Well here we find ourselves in 2020. In optometry, 20/20 is the term they use to express the normal visual acuity (clarity and sharpness) measured at a distance of 20 feet. Basically, it means that at a distance of 20 feet you can see objects normally.
It’s ironic then that in business generally we want to have a combination of both long and short sight to be at the forefront, and not 20/20 vision. For the entrepreneur we want to balance what is seen in optometry as a weakness, to provide both current and future gains for our businesses.
We need to be short-sighted in some ways, looking only into the near future and identifying the short-term and quick gains to provide fast influxes of turnover to our business to help in our growth. But also at the same time we need to have a long-sighted view as well, and have projects, and revenue streams that stretch into the future to allow our businesses to be stable and maintain themselves: to provide the security for ourselves and our employees to keep moving forward and building short term projects that fit into new trends (and new markets) as they arise and inevitably decline.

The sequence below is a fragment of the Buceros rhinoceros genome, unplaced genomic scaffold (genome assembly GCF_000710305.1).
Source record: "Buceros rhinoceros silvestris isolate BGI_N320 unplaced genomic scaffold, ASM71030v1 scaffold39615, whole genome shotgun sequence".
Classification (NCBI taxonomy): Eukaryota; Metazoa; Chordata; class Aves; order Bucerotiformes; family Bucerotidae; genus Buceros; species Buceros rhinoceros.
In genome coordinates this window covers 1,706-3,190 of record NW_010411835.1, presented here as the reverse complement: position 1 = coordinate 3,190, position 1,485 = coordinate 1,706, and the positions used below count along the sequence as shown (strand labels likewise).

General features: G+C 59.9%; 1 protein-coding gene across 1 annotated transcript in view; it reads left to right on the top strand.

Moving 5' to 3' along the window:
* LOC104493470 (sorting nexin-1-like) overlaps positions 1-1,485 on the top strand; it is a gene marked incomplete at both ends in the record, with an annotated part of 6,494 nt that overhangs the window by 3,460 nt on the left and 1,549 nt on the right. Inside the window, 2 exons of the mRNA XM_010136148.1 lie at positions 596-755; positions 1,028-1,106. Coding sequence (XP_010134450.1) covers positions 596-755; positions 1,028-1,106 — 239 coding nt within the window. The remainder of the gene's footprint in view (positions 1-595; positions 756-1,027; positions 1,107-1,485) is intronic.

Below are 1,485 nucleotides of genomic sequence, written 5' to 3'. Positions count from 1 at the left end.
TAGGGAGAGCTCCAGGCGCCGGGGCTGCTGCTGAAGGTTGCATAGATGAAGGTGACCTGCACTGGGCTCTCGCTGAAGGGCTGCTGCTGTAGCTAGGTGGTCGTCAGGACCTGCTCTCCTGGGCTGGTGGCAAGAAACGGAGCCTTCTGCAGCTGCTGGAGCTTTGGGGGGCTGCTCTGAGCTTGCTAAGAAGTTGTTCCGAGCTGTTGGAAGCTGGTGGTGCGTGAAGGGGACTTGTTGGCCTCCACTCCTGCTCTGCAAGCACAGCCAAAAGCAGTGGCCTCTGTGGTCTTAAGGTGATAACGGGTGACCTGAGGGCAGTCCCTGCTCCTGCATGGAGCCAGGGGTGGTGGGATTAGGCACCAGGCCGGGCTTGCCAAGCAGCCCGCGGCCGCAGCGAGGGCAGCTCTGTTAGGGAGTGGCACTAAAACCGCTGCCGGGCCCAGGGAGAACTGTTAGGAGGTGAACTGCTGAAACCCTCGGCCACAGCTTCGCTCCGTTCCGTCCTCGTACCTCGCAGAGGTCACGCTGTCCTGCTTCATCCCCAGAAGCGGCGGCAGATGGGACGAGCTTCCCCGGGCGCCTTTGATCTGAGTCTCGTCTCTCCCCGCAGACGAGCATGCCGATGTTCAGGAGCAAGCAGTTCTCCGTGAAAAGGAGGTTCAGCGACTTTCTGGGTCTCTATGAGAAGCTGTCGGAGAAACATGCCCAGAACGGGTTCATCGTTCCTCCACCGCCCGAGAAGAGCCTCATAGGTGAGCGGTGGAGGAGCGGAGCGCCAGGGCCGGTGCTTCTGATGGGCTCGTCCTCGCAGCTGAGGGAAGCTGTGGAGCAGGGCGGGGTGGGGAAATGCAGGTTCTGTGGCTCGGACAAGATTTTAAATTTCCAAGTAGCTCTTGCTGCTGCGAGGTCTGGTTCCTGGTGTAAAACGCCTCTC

It’s always been amusing to me that on one side something can be perceived as a weakness, I myself am short-sighted requiring glasses or contact lenses to see “normally”, and I have friends who are long sighted and lament having to carry around a pair of reading glasses to allow the to read a book, or to see the gauges of their car.
We view these as weaknesses, shortcomings, but in a small business they are both strengths. I’ve often heard it said that entrepreneurs are great at building businesses and ideas, but terrible at running them. That is obviously not always the case, but in some ways I’m sure we can all agree that for many of us the enthusiasm comes in the initial building and not so much in the day to day running and processes.
For us, the lesson is in learning how best to balance the short-term and the long-term goals, and in that we find our twenty-twenty vision.